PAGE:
about the world by acting on objects
in their environment.
However, specific aspects of Piaget's theory
have been criticized.
1) Some developmentalists question the stage
concept, thinking development is more
continuous.
2) Piaget's notion that development is grounded in
activity ignores the importance of infant's
sensory and perceptual abilities.
3) Imitation and object permanence may occur
earlier than Piaget suggested
4) Some development is universal, and some
appears to be subject to cultural variations.
INFORMATION-PROCESSING APPROACHES
to Cognitive Development
 seek to identify the way that individuals
take in, use, and store information

Information Processing has 3 basic
aspects:
1) Encoding is the process by which
information is initially recorded in a
form usable to memory.
(The 3 basic aspects of
Information Processing continued)
2) Storage refers to the maintenance of
material saved in memory.
3) Retrieval is the process by which
material in memory storage is located,
brought into awareness, and used.
Information Processing Approaches to
Cognitive Development
(INFORMATION-PROCESSING APPROACHES
to Cognitive Development, continued)

A.
Automatization is the degree to which an activity
requires attention.
 Processes that require little attention are
automatic.
 Processes that require large amounts of
attention are controlled.
Automatization processes help children in their
initial encounters with the world by
"automatically” priming them to process
information in particular ways
(affects encoding, storage, and retrieval of info!)
(INFORMATION-PROCESSING APPROACHES
to Cognitive Development, continued)
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Cognitive architecture refers to the
basic, enduring structures and
features of information processing
that are relatively constant over the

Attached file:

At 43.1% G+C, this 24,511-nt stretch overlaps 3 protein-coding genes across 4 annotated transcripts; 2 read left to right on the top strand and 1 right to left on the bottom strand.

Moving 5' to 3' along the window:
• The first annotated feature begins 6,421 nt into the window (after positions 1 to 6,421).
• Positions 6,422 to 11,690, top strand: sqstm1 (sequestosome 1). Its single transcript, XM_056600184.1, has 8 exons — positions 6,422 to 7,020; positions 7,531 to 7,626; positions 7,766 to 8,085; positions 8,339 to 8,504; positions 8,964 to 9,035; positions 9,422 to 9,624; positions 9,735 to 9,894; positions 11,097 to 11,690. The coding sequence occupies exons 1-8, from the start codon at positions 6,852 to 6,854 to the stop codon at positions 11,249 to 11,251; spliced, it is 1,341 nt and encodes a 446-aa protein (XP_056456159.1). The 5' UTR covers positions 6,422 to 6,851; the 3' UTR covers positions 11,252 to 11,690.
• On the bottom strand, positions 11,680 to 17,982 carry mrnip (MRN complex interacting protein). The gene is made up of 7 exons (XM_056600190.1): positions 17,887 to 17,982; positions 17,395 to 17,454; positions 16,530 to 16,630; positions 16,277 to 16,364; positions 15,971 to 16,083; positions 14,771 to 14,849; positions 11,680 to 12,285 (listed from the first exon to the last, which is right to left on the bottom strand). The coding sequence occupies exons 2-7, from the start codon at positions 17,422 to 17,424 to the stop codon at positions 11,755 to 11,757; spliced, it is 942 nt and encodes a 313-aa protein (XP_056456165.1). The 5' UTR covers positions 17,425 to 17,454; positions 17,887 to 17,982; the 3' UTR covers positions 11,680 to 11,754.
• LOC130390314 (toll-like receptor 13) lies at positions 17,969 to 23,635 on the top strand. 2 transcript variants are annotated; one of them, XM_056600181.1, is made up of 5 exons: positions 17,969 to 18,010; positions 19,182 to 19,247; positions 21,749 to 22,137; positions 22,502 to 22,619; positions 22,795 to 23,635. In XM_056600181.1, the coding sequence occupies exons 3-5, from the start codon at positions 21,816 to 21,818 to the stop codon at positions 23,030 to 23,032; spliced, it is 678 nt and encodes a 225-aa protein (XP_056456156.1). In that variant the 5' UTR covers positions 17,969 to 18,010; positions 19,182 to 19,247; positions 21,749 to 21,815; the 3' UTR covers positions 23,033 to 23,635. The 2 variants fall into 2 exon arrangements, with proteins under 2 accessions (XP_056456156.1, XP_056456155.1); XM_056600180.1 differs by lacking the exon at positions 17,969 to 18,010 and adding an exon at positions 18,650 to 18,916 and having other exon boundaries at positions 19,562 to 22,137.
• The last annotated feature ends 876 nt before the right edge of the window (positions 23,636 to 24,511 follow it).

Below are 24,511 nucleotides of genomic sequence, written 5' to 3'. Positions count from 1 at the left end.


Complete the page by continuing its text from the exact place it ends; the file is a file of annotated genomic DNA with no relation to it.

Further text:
course of development.
Refers to the specific steps through
which material is processed as it
travels through the mind
INFORMATION-PROCESSING APPROACHES
to Cognitive Development:
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Memory )
MEMORY is the process by which information is
initially recorded, stored, and retrieved.
The ability to habituate implies some memory.
Infant's memories improve with age.
Research suggests that memory during infancy
is dependent upon the hippocampus and that at
a later age involves additional structures of the
brain
INFORMATION-PROCESSING APPROACHES
to Cognitive Development: Memory, continued )
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Research supports the notion of INFANTILE
AMNESIA, the lack of memory for experiences
that occurred prior to three years of age.
 Although memories are stored from early
infancy, they cannot be easily retrieved.
Early memories are susceptible to interference
from later events.
Memories are sensitive to environmental context
INFORMATION-PROCESSING APPROACHES
to Cognitive Development:
INDIVIDUAL DIFFERENCES IN INTELLIGENCE

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Infant intelligence, like adult
intelligence, is difficult to define.
Developmental specialists have
devised several approaches

(table in text)
Approaches used to detect differences in
intelligence during infancy…
1) the DEVELOPMENTAL QUOTIENT
2) BAYLEY SCALES OF INFANT
DEVELOPMENT
3) VISUAL-RECOGNITION MEMORY
measurement
(Approaches used to detect differences
in intelligence during infancy, continued)

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Arnold Gesell formulated the
 DEVELOPMENTAL QUOTIENT,


an overall developmental score that relates to
performance in four domains and is the
earliest measure of infant development based
on hundreds of babies; it compared their
performance at different ages to learn what
behaviors were common to a certain age.
Assesses performance in 4 domains
(DEVELOPMENTAL QUOTIENT-- Approaches used to
detect differences in intelligence during infancy,
continued)
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motor skills (balancing, sitting)
language use (speaking, sounds)
adaptive behavior (alertness,
exploration)
personal-social (feeding, dressing)
(Approaches used to detect differences
in intelligence during infancy, continued)
 BAYLEY SCALES OF INFANT
DEVELOPMENT are a measure
that evaluates an infant's
development from 2 to 30 months.

Focuses on 2 areas:
mental and motor abilities…


(BAYLEY SCALES OF INFANT
DEVELOPMENT, continued)
Mental Scale
 Assesses senses, perception, memory,
learning, problem solving, language
 Social smile, reaching, using words
Motor Scale
 Assesses gross motor skills, fine motor skills
 Lifts head, sits with support, walks alone
(see table of sample items)
(Approaches used to detect differences
in intelligence during infancy, continued)
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-
VISUAL- RECOGNITION MEMORY
measurement
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A contemporary approach to infant
intelligence
measures how quickly infants process
information
a measure of memory and recognition of a
stimulus that has been previously seen.
One more approaches used to detect differences
in intelligence during infancy:
